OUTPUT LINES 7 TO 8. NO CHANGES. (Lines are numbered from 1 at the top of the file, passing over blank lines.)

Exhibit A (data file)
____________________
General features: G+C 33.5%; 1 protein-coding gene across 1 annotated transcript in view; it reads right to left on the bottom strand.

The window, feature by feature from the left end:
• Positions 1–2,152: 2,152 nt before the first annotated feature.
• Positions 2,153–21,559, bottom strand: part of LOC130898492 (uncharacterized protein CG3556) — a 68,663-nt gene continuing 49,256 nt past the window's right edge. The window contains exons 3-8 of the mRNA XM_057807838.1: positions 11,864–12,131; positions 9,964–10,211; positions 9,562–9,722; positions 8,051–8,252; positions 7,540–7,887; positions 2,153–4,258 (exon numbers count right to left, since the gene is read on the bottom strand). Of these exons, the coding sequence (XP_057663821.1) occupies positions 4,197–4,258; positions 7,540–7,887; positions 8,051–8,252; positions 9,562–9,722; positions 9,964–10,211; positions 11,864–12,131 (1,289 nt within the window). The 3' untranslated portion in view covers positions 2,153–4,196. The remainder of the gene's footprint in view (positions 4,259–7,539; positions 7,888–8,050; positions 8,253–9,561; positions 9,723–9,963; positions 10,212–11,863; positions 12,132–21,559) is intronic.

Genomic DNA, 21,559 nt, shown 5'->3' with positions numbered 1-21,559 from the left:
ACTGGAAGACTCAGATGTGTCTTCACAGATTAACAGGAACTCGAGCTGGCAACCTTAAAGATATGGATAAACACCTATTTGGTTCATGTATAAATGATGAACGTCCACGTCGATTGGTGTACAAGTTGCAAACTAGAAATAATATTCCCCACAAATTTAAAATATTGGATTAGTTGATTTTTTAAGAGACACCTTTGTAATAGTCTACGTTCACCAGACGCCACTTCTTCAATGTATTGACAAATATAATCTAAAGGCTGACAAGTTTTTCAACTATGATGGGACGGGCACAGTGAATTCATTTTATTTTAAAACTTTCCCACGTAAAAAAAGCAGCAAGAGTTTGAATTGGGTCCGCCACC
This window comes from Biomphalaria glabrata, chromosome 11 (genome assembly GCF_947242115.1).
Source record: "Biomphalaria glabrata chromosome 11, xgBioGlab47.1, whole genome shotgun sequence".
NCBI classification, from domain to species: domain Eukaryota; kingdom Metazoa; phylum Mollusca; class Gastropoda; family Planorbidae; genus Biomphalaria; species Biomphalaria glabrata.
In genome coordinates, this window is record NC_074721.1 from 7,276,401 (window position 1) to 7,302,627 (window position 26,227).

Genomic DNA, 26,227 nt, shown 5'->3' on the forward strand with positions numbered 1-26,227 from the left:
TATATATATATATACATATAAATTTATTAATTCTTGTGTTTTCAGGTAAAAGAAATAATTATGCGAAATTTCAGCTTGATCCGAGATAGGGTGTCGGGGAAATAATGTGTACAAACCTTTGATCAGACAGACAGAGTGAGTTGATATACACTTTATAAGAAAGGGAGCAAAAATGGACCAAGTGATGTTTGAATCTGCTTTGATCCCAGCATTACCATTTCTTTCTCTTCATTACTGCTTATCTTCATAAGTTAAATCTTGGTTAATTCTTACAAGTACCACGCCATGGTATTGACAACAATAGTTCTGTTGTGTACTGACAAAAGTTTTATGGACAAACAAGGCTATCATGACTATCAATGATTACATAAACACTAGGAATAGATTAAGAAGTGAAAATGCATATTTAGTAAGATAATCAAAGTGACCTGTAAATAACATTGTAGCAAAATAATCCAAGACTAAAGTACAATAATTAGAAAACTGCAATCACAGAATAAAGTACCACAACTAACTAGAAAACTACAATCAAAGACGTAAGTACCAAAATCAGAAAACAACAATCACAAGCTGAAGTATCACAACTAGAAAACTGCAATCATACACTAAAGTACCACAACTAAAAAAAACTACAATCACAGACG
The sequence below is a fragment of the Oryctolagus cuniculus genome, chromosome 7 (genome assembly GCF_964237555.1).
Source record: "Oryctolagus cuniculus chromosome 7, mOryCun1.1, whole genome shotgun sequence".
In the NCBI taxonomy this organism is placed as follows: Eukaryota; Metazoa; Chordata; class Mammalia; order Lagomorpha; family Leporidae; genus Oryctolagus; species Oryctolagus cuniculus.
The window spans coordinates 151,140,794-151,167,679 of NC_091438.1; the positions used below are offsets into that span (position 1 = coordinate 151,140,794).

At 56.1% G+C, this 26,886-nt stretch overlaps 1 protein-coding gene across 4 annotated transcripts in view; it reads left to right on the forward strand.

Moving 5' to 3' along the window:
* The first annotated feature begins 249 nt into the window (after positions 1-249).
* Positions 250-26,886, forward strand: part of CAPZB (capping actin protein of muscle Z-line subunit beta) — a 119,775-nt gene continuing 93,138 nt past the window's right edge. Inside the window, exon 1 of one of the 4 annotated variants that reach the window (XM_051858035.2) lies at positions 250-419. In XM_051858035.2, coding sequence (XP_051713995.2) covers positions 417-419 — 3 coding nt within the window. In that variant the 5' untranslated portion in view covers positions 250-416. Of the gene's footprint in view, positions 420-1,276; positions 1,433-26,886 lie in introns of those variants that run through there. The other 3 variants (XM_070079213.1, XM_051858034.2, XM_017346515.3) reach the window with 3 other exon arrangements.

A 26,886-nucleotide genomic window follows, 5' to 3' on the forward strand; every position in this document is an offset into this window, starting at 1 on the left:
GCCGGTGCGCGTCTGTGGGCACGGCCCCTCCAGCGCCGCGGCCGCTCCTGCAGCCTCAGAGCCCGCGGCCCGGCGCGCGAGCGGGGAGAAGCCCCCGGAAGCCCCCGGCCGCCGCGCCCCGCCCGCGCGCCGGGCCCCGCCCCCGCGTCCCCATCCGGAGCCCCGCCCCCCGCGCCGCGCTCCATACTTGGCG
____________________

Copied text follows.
This window comes from Biomphalaria glabrata, chromosome 11 (genome assembly GCF_947242115.1).
Source record: "Biomphalaria glabrata chromosome 11, xgBioGlab47.1, whole genome shotgun sequence".